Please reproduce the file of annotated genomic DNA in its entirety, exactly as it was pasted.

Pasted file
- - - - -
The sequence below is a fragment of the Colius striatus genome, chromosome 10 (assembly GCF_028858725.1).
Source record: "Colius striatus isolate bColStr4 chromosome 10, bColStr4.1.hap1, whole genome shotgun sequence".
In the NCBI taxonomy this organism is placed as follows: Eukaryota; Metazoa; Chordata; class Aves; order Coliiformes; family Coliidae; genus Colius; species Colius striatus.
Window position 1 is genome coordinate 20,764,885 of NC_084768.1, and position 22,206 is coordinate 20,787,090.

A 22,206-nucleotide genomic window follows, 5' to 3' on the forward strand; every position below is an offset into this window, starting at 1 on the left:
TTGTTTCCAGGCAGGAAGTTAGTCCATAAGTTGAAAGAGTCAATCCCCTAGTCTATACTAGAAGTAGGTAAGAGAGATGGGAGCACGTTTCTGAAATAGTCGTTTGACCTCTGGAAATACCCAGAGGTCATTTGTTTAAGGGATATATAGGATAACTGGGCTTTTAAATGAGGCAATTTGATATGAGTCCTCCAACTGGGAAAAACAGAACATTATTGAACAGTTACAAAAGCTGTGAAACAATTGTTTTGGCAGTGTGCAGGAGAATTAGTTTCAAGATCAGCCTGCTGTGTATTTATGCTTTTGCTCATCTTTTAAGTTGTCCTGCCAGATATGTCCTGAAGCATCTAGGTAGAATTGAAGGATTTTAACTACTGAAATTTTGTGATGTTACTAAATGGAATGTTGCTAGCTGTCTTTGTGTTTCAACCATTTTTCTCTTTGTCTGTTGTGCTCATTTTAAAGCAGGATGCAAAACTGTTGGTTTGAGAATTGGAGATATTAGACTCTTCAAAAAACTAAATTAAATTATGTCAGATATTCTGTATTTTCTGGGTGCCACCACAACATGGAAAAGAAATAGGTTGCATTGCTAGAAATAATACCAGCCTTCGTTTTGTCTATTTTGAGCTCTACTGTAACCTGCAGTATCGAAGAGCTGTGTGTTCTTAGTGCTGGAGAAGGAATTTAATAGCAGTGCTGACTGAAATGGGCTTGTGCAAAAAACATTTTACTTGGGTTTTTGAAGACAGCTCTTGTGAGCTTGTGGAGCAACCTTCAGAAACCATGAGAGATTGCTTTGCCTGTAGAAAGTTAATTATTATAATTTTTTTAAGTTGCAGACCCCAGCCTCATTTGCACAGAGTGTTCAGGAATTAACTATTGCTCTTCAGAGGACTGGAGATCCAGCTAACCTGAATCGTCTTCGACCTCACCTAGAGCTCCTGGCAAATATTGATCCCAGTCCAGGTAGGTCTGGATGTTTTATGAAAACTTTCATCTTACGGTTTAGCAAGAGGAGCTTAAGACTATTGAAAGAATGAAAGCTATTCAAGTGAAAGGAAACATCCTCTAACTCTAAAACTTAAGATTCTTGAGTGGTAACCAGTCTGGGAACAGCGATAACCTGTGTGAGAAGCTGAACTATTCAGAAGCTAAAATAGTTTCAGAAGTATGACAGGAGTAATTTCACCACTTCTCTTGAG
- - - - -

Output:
The sequence below is a fragment of the Colius striatus genome, chromosome 10 (assembly GCF_028858725.1).
Source record: "Colius striatus isolate bColStr4 chromosome 10, bColStr4.1.hap1, whole genome shotgun sequence".
In the NCBI taxonomy this organism is placed as follows: Eukaryota; Metazoa; Chordata; class Aves; order Coliiformes; family Coliidae; genus Colius; species Colius striatus.
Window position 1 is genome coordinate 20,764,885 of NC_084768.1, and position 22,206 is coordinate 20,787,090.

A 22,206-nucleotide genomic window follows, 5' to 3' on the forward strand; every position below is an offset into this window, starting at 1 on the left:
TTGTTTCCAGGCAGGAAGTTAGTCCATAAGTTGAAAGAGTCAATCCCCTAGTCTATACTAGAAGTAGGTAAGAGAGATGGGAGCACGTTTCTGAAATAGTCGTTTGACCTCTGGAAATACCCAGAGGTCATTTGTTTAAGGGATATATAGGATAACTGGGCTTTTAAATGAGGCAATTTGATATGAGTCCTCCAACTGGGAAAAACAGAACATTATTGAACAGTTACAAAAGCTGTGAAACAATTGTTTTGGCAGTGTGCAGGAGAATTAGTTTCAAGATCAGCCTGCTGTGTATTTATGCTTTTGCTCATCTTTTAAGTTGTCCTGCCAGATATGTCCTGAAGCATCTAGGTAGAATTGAAGGATTTTAACTACTGAAATTTTGTGATGTTACTAAATGGAATGTTGCTAGCTGTCTTTGTGTTTCAACCATTTTTCTCTTTGTCTGTTGTGCTCATTTTAAAGCAGGATGCAAAACTGTTGGTTTGAGAATTGGAGATATTAGACTCTTCAAAAAACTAAATTAAATTATGTCAGATATTCTGTATTTTCTGGGTGCCACCACAACATGGAAAAGAAATAGGTTGCATTGCTAGAAATAATACCAGCCTTCGTTTTGTCTATTTTGAGCTCTACTGTAACCTGCAGTATCGAAGAGCTGTGTGTTCTTAGTGCTGGAGAAGGAATTTAATAGCAGTGCTGACTGAAATGGGCTTGTGCAAAAAACATTTTACTTGGGTTTTTGAAGACAGCTCTTGTGAGCTTGTGGAGCAACCTTCAGAAACCATGAGAGATTGCTTTGCCTGTAGAAAGTTAATTATTATAATTTTTTTAAGTTGCAGACCCCAGCCTCATTTGCACAGAGTGTTCAGGAATTAACTATTGCTCTTCAGAGGACTGGAGATCCAGCTAACCTGAATCGTCTTCGACCTCACCTAGAGCTCCTGGCAAATATTGATCCCAGTCCAGGTAGGTCTGGATGTTTTATGAAAACTTTCATCTTACGGTTTAGCAAGAGGAGCTTAAGACTATTGAAAGAATGAAAGCTATTCAAGTGAAAGGAAACATCCTCTAACTCTAAAACTTAAGATTCTTGAGTGGTAACCAGTCTGGGAACAGCGATAACCTGTGTGAGAAGCTGAACTATTCAGAAGCTAAAATAGTTTCAGAAGTATGACAGGAGTAATTTCACCACTTCTCTTGAG